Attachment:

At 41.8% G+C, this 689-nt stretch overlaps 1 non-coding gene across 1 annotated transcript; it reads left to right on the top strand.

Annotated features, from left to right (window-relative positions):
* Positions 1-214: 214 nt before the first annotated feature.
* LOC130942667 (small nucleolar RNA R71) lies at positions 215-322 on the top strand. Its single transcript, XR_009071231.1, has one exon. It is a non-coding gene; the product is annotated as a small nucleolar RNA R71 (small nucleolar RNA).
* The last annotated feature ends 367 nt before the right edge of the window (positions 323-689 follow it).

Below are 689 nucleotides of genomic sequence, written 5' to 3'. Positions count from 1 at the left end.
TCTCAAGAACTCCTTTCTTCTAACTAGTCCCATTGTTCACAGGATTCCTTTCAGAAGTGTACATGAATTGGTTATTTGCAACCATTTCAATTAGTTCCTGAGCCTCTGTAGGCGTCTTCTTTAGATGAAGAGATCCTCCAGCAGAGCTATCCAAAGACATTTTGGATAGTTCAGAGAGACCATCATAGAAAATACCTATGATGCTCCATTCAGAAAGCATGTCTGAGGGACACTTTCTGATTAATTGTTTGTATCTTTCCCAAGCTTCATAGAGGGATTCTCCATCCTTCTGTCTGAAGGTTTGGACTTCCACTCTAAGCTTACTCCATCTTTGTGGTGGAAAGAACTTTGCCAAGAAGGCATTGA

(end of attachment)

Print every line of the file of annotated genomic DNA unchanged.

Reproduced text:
At 41.8% G+C, this 689-nt stretch overlaps 1 non-coding gene across 1 annotated transcript; it reads left to right on the top strand.

Annotated features, from left to right (window-relative positions):
* Positions 1-214: 214 nt before the first annotated feature.
* LOC130942667 (small nucleolar RNA R71) lies at positions 215-322 on the top strand. Its single transcript, XR_009071231.1, has one exon. It is a non-coding gene; the product is annotated as a small nucleolar RNA R71 (small nucleolar RNA).
* The last annotated feature ends 367 nt before the right edge of the window (positions 323-689 follow it).

Below are 689 nucleotides of genomic sequence, written 5' to 3'. Positions count from 1 at the left end.
TCTCAAGAACTCCTTTCTTCTAACTAGTCCCATTGTTCACAGGATTCCTTTCAGAAGTGTACATGAATTGGTTATTTGCAACCATTTCAATTAGTTCCTGAGCCTCTGTAGGCGTCTTCTTTAGATGAAGAGATCCTCCAGCAGAGCTATCCAAAGACATTTTGGATAGTTCAGAGAGACCATCATAGAAAATACCTATGATGCTCCATTCAGAAAGCATGTCTGAGGGACACTTTCTGATTAATTGTTTGTATCTTTCCCAAGCTTCATAGAGGGATTCTCCATCCTTCTGTCTGAAGGTTTGGACTTCCACTCTAAGCTTACTCCATCTTTGTGGTGGAAAGAACTTTGCCAAGAAGGCATTGA